A dapper 56-year-old who is also on the board of Ford Motor Co., Mr. Ollila was a surprise choice last summer for the job of Shell chairman, a post that had traditionally been occupied by either an Englishman or a Dutchman.
Shell had reason to break with the past. It had just emerged from a messy accounting scandal after admitting it had inflated its energy reserves, the tally of oil and gas holdings that a company expects to pump. That triggered the ouster of two top executives and a series of probes and fines. Shell was pressed by shareholders to jettison its antiquated dual-board structure and adopt American-style CEO and nonexecutive chairman roles. When the dust settled, the new, slimmer board recruited Mr. Ollila.
As Nokia's CEO, he had gained a reputation as one of the most creative thinkers in European business. He took the helm in 1992, when Nokia was a sprawling mess, making everything from rubber boots to toilet paper. On his watch, it overtook Motorola Inc. to become the world's largest maker of mobile handsets, with 30% of the global market. Mr. Ollila, who remains chairman of Nokia, kept it ahead by pouring $4 billion a year into research and development. Nokia pioneered high-end phones with multimedia bells and whistles while churning out low-cost models for emerging markets.
It was a different story in the oil industry. As crude-oil prices fell in the 1990s, the majors cut back on R&D and slashed staff. Underinvestment left them starved of talent when oil prices recovered.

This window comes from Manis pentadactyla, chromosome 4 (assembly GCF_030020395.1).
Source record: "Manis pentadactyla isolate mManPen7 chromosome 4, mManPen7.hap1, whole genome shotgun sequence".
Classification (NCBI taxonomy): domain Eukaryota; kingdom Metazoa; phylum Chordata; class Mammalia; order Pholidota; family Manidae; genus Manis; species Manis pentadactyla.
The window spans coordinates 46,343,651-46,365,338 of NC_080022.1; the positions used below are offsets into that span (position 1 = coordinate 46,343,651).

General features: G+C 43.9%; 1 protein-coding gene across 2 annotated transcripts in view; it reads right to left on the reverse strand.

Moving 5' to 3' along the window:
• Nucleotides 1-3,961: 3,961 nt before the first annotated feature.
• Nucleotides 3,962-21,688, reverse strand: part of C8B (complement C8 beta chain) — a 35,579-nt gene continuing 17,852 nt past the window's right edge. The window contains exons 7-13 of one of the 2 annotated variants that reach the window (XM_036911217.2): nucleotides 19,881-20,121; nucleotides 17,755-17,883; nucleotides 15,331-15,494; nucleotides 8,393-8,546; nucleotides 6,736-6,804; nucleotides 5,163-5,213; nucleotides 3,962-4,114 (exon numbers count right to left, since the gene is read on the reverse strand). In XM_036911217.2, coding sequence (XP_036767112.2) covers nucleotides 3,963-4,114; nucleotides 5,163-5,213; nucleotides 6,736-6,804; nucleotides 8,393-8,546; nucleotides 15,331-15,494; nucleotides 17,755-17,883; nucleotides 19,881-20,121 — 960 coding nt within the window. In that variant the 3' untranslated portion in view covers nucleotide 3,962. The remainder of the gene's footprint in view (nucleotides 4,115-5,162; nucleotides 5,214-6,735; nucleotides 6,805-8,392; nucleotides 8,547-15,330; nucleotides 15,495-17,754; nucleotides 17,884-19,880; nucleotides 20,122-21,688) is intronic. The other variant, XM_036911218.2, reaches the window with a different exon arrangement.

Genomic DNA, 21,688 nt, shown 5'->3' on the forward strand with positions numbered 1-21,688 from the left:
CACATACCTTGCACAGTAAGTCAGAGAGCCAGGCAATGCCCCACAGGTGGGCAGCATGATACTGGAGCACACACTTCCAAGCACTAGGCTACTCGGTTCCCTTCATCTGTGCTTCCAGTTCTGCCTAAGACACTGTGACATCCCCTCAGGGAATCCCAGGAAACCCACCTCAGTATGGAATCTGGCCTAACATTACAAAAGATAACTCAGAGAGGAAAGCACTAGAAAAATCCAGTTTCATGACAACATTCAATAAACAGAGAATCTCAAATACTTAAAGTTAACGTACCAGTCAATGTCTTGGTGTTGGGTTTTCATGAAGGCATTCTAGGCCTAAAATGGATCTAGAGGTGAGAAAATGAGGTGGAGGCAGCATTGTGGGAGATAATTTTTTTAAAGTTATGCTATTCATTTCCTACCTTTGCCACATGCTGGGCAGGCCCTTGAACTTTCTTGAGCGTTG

"There was a historic legacy of an industry that's somewhat slow-moving and which is facing a change now," says Mr. Ollila.
He moved in June of last year into Shell's inner sanctum here, a slightly stuffy 90-year-old edifice with marble floors, wood paneling and Art Deco stained-glass windows telling the company's story from its roots in the Dutch East Indies. Mr. van der Veer sits in a somewhat larger office in a modern extension on the other side of the building.
Mr. Ollila says that since joining the company, he has tried to inject "a certain amount of informality" into board meetings with "a lot of discussion, dialogue, debate." Before his tenure, he jokes, Shell's directors spent the "same 17 minutes" on each item of the agenda. But he isn't pushing too hard. He says he won't appoint an outsider as CEO when Mr. van der Veer steps down in two years.
He admits it has been a steep learning curve. A company such as Nokia invests just $100 million in a factory making 20 million handsets a year, while the oil majors can sometimes spend $10 billion developing a field. The pace is different, too. At Nokia, engineers in charge of designing new products would "jump up from their chairs when the meeting is closed, and they run and they go for it," he says. At Shell, planning can be much more plodding, with a vast array of long-term issues, such as regulatory concerns, to deal with.
But Nokia and Shell have a lot more in common than on first blush, he says. For Shell, "the impact of technology is going to be fundamentally important in how companies are able to explore and exploit resources," he says. "It's not easy oil any longer."
Copyright (c) 2007 Dow Jones & Company, Inc.